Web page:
Just Read: Understanding Global Methane Emissions as a Family Physician without Diabetes (and hoping to keep it that way)

2018.05 Low Carb and Low Carbon - Ted Eytan MD-1001 776
2018.05 Low Carb and Low Carbon – Ted Eytan MD-1001 776 (View on Flickr.com)

“Methane” is said to me as a statement a lot. When I probe if there’s more information behind the statement, I don’t hear very much.

The overwhelming majority of physicians do not have a good understanding of climate science. It’s okay, we’re all on a learning journey 🙂 .

We should understand:

  • Climate change is a threat to human health
  • Diabetes, now a global epidemic, is also a threat to human health
  • Physicians / health professionals have a role in the mitigation of both, with the right information
2018.05 Low Carb and Low Carbon - Ted Eytan MD 2-1002 770
2018.05 Low Carb and Low Carbon – Ted Eytan MD 2-1002 770 (View on Flickr.com)

Above are calculated global sources of methane as well as modeling of the sources of the increase since 2008.

Methane is a greenhouse gas that is not the same as carbon dioxide. It has 28 times the global warming potential (GWP) of carbon dioxide. At the same time, it also has a much shorter half-life in the atmosphere, typically broken down in 12 years, unlike carbon dioxide with a half life of 1,000 years. Therefore, methane is important as a contributor to climate change, and also an important lever to mitigate it, because a reduction brings benefits much faster. For a deeper look at how this is calculated, see: Photo Friday: Beef Brisket, Brussels Sprouts and GWP*: in search of my/the Sustainable Diet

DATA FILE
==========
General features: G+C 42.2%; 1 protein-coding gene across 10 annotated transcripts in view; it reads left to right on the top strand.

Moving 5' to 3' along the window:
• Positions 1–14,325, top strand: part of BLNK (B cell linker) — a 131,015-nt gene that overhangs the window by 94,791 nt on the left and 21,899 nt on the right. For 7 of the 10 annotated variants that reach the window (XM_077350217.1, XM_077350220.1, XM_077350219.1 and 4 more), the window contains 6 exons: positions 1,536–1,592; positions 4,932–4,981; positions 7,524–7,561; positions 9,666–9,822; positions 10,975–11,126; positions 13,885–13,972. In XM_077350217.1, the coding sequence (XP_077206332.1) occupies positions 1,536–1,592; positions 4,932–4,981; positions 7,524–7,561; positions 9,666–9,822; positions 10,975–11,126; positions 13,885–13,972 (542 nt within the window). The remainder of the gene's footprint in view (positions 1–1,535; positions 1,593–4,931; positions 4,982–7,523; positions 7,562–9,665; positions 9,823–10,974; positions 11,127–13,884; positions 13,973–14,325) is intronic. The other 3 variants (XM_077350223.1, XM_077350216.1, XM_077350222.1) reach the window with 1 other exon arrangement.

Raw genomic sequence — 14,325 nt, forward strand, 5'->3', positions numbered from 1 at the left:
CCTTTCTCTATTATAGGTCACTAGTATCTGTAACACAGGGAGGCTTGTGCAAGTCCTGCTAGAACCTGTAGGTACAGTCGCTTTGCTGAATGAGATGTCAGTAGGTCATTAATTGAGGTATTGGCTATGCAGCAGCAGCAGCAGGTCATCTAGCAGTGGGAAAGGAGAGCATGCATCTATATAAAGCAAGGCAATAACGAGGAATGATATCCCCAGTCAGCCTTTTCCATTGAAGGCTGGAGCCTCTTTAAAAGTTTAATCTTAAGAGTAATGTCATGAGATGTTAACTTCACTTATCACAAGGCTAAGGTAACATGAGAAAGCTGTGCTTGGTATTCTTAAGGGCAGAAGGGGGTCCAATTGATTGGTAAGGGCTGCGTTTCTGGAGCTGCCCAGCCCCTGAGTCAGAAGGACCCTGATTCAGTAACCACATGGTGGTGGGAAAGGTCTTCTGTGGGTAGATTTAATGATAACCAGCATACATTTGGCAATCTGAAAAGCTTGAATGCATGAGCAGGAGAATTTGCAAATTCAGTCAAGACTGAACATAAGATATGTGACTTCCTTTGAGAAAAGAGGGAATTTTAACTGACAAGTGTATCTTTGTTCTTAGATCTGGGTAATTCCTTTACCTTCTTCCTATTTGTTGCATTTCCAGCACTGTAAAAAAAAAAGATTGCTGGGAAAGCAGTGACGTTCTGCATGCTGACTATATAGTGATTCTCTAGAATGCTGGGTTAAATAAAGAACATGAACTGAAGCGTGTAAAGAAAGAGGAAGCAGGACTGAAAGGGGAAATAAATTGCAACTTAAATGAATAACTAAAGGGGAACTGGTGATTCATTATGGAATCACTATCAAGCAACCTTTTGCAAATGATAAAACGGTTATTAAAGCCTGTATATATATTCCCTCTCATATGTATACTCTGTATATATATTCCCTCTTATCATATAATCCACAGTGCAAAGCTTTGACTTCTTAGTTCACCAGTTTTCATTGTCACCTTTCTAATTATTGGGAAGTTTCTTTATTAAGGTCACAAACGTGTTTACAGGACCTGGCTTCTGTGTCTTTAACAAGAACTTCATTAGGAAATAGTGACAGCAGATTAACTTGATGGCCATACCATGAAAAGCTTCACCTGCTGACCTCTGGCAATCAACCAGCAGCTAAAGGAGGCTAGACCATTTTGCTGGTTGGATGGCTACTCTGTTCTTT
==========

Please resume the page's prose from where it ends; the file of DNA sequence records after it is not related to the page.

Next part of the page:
This paper (reference below) is a discussion piece on the causes of a “massive” increase in methane in the atmosphere in this century, by Robert Howarth, PhD, at Cornell (Twitter:Howarth_Cornell). He does a great job in this video explaining the methodology and the idea that previous descriptions of methane increases being driven by biogenic sources (agriculture) are probably incorrect.

Increases in Methane
Figure 1(a) Global increase in atmospheric methane between 1980 and 2015. (b) Change in δ13C value of atmospheric methane globally between 1980 and 2015. Both adapted from Schaefer et al. (2016). Used under Creative Commons license,Howarth RW. Is Shale Gas a Major Driver of Recent Increase in Global Atmospheric Methane? Biogeosciences Discuss [Internet]. 2019 Apr 23;1–23.

The image on the right, above, shows a steady increase in methane, a plateau, and then a steep rise. Below it is an image of the isotopic composition of the methane. It shows, as Howarth explains, that the rise before the plateau probably has a different cause than the rise after the plateau.

Not shown here are satellite images of global methane emissions….well okay, let’s show the satellite image…

Satellite image of methane emissions
Figure 2: The 2010–2014 trend in U.S. methane enhancements as seen from GOSAT. The methane enhancement (Δ methane) is defined as the difference in the tropospheric column mixing ratio relative to the oceanic background measured in the glint mode over the North Pacific (176–128°W, 25–43°N) and normalized with the 2010 Δ methane. Trends are computed on a 4° × 4° grid. Statistically significant trends (p < 0.01) are indicated by a dot. Source:Turner AJ, Jacob DJ, Benmergui J, Wofsy SC, Maasakkers JD, Butz A, et al. A large increase in U.S. methane emissions over the past decade inferred from satellite data and surface observations. Geophys Res Lett [Internet]. 2016 Mar 16 [cited 2019 Sep 19];43(5):2218–24. Used under Creative Commons license.